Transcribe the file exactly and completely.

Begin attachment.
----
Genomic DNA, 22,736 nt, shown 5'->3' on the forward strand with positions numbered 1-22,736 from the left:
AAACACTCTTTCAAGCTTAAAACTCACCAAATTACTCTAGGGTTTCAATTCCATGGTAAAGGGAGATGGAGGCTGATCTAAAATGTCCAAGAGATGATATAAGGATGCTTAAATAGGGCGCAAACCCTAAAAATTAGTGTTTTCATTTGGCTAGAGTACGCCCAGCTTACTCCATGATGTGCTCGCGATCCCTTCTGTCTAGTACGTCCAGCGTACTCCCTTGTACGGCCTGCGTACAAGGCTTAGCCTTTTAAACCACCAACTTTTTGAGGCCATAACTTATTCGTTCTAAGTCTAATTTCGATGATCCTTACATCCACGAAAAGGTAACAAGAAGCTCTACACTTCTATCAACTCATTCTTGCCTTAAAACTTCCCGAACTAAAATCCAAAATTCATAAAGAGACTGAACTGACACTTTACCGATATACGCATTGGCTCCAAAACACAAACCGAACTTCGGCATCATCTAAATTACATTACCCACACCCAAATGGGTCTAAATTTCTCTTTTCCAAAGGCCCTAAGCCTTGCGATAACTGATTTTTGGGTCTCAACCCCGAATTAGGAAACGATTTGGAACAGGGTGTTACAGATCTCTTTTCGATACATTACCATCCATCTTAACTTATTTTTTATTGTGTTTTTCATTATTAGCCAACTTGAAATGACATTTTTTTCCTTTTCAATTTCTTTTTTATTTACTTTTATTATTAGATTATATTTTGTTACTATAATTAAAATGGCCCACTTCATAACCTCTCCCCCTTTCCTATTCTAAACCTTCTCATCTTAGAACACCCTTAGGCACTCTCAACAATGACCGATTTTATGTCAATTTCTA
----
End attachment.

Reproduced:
Genomic DNA, 22,736 nt, shown 5'->3' on the forward strand with positions numbered 1-22,736 from the left:
AAACACTCTTTCAAGCTTAAAACTCACCAAATTACTCTAGGGTTTCAATTCCATGGTAAAGGGAGATGGAGGCTGATCTAAAATGTCCAAGAGATGATATAAGGATGCTTAAATAGGGCGCAAACCCTAAAAATTAGTGTTTTCATTTGGCTAGAGTACGCCCAGCTTACTCCATGATGTGCTCGCGATCCCTTCTGTCTAGTACGTCCAGCGTACTCCCTTGTACGGCCTGCGTACAAGGCTTAGCCTTTTAAACCACCAACTTTTTGAGGCCATAACTTATTCGTTCTAAGTCTAATTTCGATGATCCTTACATCCACGAAAAGGTAACAAGAAGCTCTACACTTCTATCAACTCATTCTTGCCTTAAAACTTCCCGAACTAAAATCCAAAATTCATAAAGAGACTGAACTGACACTTTACCGATATACGCATTGGCTCCAAAACACAAACCGAACTTCGGCATCATCTAAATTACATTACCCACACCCAAATGGGTCTAAATTTCTCTTTTCCAAAGGCCCTAAGCCTTGCGATAACTGATTTTTGGGTCTCAACCCCGAATTAGGAAACGATTTGGAACAGGGTGTTACAGATCTCTTTTCGATACATTACCATCCATCTTAACTTATTTTTTATTGTGTTTTTCATTATTAGCCAACTTGAAATGACATTTTTTTCCTTTTCAATTTCTTTTTTATTTACTTTTATTATTAGATTATATTTTGTTACTATAATTAAAATGGCCCACTTCATAACCTCTCCCCCTTTCCTATTCTAAACCTTCTCATCTTAGAACACCCTTAGGCACTCTCAACAATGACCGATTTTATGTCAATTTCTA